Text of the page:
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Netscape, PeopleSoft team for Net

The companies are collaborating on a set of Java applets to work with Netscape's upcoming Communicator software.

Netscape Communications (NSCP) and business applications maker PeopleSoft (PSFT) are teaming up to make their Internet software and business applications work better together.

PeopleSoft today pledged to deliver a series of administrative applications written in Java to work with Netscape's Communicator client software. The technology announcement fleshes out a business relationship between the two companies announced last week.

The Java applications will ship with the next version of the company's software suite, PeopleSoft 7, which is due in the first quarter of next year. The applications will work with Communicator's messaging engine, security setup, and directory services, PeopleSoft said. No pricing was announced.

Communicator is Netscape's next-generation Web browser that incorporates many collaborative computing applications.

While they won't be the first Web applications to head to market, PeopleSoft 7 is likely to roll out just as the corporate marketplace for such applications begins to mature, said Judy Hodges, an analyst with International Data Corporation said.

"PeopleSoft had to step up to the task of moving to the Web sooner or later," Hodges said. "The company has picked a good partner in Netscape."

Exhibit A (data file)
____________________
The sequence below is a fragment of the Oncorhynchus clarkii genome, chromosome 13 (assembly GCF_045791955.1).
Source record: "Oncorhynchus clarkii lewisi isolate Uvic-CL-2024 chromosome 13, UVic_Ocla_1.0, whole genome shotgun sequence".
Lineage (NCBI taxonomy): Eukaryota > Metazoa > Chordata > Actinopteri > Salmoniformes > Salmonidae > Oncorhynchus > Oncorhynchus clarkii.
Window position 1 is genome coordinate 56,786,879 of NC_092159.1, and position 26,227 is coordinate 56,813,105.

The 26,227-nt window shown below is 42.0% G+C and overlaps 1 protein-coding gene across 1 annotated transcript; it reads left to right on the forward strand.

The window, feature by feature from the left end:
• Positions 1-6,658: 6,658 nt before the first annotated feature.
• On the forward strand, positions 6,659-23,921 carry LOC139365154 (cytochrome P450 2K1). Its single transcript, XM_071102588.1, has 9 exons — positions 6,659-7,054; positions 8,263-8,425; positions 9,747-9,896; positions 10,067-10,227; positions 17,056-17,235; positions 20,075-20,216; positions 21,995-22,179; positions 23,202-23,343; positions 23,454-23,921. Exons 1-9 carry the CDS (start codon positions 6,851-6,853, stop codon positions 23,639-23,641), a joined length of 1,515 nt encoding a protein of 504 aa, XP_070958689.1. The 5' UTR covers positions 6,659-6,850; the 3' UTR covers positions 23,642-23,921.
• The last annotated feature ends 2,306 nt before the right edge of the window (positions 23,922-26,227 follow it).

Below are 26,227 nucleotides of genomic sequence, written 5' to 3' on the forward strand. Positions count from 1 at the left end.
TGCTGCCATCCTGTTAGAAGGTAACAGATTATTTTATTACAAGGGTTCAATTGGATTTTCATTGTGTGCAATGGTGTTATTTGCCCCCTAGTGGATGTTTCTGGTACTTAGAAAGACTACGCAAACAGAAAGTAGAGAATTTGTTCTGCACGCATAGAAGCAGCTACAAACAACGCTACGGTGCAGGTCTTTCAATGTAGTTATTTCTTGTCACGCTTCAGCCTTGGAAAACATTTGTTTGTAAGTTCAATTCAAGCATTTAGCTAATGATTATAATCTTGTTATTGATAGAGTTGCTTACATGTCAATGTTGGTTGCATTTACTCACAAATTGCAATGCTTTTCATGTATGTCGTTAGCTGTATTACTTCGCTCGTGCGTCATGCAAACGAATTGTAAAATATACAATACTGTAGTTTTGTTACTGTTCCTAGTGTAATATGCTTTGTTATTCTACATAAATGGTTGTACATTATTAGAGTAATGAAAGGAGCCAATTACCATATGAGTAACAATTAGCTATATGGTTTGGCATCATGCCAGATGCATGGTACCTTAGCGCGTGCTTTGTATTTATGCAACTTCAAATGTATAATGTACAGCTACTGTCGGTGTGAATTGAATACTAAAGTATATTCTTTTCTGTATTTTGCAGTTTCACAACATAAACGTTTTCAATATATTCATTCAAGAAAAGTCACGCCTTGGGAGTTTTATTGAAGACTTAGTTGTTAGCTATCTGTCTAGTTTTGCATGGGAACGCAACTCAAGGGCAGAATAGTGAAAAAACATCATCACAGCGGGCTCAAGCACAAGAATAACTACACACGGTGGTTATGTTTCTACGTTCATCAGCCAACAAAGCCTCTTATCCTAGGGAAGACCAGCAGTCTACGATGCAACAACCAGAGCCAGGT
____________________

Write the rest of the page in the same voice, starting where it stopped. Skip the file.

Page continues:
The two companies said their software "marriage" is designed to make it quicker and easier for large corporations to deploy and use complex computer networks. Many corporations have moved their internal computer networks onto the Internet in the past year, and more are expected in the coming 12 months. With the online move, they have also expanded the realm of collaborative computing possibilities.

Netscape and PeopleSoft are trying to capitalize on this trend by offering software to make it easy for employees, suppliers, and customers to perform a variety of tasks on a company's public Internet site, behind its firewall on a private intranet, and among companies that have linked their intranets to form an extranet.

"The major benefit is going to be to bring the applications out from behind the corporate firewalls and to business partners," according to Jack Maynard, a senior analyst at the Aberdeen Group. "Within the next two years, we will see a lot more of it."

Deploying and maintaining Web applications has been widely promoted as cheaper and easier than use of traditional client-server systems. However, integration of various Web applications can require lots of custom integration work, analysts said. The PeopleSoft and Netscape deal should minimize that customization.

Companies must still meet other challenges, such as training new users and securing networks so that people using the company sites see only authorized information, Hodges said.

As previously reported, PeopleSoft today made available beta versions of 15 self-service applications for use on the Web, called Universal Applications. The applications will be commercially available with PeopleSoft 7 next year.